The Story of The British Garden in Caen

The Mayor of Caen, Senator Jean-Marie Girault, turned his eyes to the wide stretch of ground (about 40 acres in all) surrounding the Mémorial, and conceived the idea that the Allied countries whose forces had taken part in D-Day should be represented there by a memorial garden.

The Americans, British and Canadians were all approached, and supported the idea. On the question of a site, the Americans and Canadians favoured the valley below the Mémorial, but General Harris was unhappy with this suggestion, because he did not want visitors to have to cope with flights of steps or take a lift. He asked the Mayor to place a garden on the plateau, close to the Mémorial itself, and after some delay this was agreed. A Committee, chaired by General Harris, continued to meet twice a year to pursue the project and accumulated the necessary funds, which included assistance from the French Government and the European Commission.

The British Support Committee prepared plans for the Garden and arranged a ceremony to lay a foundation stone in the area next to the Mémorial. Very sadly General Harris died in 1999 before the Garden plans could be realised. However, planning continued, and, in June 2002, an important meeting took place in Caen with the local technical staff, Mr Reg Maxwell, the Garden designer, and Lady Harris. Design proposals to the French authorities, which after close examination, resulted in conclusive approval for the Garden scheme.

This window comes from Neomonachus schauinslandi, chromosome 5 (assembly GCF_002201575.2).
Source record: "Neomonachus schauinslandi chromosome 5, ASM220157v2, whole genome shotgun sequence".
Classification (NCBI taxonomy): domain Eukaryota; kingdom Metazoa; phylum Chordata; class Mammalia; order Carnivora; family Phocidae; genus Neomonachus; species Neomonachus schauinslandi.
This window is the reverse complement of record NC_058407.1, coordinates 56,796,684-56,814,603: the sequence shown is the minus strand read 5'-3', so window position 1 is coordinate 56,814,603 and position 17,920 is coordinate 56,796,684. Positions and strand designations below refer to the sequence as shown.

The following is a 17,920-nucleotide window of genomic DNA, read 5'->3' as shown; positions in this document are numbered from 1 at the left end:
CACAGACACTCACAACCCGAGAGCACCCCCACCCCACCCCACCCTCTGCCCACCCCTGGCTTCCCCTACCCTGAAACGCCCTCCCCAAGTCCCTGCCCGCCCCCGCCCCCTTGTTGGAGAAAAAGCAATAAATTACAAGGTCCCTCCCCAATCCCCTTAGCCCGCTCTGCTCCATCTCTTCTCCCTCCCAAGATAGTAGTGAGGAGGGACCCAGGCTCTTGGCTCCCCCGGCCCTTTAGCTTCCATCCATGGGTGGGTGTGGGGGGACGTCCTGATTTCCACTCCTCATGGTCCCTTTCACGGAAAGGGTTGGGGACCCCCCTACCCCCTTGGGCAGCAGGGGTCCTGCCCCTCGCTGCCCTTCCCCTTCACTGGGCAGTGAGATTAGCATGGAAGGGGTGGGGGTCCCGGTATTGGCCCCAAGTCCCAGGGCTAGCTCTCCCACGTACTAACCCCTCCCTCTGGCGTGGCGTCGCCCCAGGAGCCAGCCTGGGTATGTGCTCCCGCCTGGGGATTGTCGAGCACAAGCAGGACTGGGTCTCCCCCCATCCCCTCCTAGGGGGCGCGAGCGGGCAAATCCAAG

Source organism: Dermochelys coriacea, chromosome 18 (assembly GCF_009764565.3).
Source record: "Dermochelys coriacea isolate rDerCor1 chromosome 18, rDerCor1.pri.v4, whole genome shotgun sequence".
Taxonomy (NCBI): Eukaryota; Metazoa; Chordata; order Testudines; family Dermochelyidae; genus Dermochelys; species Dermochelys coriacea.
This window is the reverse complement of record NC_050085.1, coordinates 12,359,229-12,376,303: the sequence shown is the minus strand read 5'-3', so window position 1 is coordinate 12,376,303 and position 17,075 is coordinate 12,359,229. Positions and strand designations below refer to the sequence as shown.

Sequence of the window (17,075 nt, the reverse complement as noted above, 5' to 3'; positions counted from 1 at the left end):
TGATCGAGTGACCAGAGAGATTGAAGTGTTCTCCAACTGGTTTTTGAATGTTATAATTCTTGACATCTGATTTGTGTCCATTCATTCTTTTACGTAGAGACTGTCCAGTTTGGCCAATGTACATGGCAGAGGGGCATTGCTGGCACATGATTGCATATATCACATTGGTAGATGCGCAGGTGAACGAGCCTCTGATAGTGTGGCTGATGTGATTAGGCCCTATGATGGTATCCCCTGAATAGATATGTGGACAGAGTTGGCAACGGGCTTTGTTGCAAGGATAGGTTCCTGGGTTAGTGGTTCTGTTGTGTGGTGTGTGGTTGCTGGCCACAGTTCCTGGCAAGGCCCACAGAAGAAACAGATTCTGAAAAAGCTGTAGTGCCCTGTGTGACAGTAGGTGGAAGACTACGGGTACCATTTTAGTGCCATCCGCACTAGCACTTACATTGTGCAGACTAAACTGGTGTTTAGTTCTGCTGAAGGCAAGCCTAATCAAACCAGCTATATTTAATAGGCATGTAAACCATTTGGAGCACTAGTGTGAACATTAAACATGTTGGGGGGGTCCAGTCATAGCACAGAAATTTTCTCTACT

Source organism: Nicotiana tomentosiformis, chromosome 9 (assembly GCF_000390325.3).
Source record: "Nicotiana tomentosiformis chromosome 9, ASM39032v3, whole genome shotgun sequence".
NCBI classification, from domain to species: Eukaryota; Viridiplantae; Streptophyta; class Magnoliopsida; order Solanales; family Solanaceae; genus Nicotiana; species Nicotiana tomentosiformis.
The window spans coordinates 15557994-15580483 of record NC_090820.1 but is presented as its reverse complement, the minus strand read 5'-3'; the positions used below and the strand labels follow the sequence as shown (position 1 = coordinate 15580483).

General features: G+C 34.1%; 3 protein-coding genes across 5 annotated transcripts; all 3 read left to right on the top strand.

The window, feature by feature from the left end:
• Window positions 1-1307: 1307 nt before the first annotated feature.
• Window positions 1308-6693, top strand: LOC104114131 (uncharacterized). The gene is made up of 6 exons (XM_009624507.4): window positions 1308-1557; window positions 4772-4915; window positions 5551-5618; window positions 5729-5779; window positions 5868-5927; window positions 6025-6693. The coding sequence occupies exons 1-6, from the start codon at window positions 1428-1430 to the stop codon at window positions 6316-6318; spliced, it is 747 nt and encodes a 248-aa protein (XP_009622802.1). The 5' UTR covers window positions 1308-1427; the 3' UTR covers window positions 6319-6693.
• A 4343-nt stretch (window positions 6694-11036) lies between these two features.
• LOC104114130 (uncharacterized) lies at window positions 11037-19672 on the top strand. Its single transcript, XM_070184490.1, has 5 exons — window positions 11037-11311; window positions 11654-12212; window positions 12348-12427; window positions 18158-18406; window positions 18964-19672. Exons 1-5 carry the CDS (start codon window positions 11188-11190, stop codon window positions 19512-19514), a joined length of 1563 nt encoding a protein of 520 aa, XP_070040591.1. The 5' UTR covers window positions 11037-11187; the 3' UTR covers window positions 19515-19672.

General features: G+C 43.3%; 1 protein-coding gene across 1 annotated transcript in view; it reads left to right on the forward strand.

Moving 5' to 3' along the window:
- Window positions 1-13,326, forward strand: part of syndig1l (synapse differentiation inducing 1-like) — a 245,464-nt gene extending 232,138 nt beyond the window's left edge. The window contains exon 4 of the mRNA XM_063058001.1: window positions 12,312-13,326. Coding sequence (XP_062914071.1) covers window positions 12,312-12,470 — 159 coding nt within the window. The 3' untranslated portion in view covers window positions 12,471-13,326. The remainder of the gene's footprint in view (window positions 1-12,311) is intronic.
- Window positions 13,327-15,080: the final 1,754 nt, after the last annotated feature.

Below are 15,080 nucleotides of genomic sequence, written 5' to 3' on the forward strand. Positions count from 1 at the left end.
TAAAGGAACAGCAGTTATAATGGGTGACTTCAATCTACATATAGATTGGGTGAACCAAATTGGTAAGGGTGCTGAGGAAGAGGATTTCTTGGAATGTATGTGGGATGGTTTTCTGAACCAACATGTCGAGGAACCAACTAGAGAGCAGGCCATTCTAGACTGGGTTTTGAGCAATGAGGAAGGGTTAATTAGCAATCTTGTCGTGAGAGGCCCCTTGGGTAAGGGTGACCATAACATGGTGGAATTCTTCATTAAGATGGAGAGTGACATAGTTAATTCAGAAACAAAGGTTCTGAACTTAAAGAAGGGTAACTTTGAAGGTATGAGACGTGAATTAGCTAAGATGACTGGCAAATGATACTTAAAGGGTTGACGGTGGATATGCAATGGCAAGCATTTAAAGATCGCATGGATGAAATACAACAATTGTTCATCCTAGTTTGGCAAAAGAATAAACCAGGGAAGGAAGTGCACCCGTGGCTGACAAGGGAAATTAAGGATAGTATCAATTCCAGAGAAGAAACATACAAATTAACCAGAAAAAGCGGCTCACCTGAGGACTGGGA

Thanks to French labour and planners in Belfast, the Garden took shape between 2002 and the autumn of 2003 and was officially opened by HRH The Prince of Wales at the 60th Anniversary of D Day on 5th June 2004: a fitting climax to the project.

At an earlier stage, it had been hoped to employ labour provided by FARSET, an organisation in Belfast which helped people who were out of work, to construct the garden; unfortunately, this option became impractical. At a Meeting, it was decided that French labour should be used to prepare the garden, except for the structures. Special thanks are due to Messrs. Taggart & Co. in Belfast, who planned the upper structures free of charge; wonderful financial support for the project.

The City of Caen agreed to level the ground, put in water and draining, and provide a huge quantity of topsoil, as well as preparing different areas for the entrance, the fountain, the Naval monument, and to lay the foundation stone, which became the Royal Air Force monument. Work on the garden started in 2002 and was finished by autumn 2003.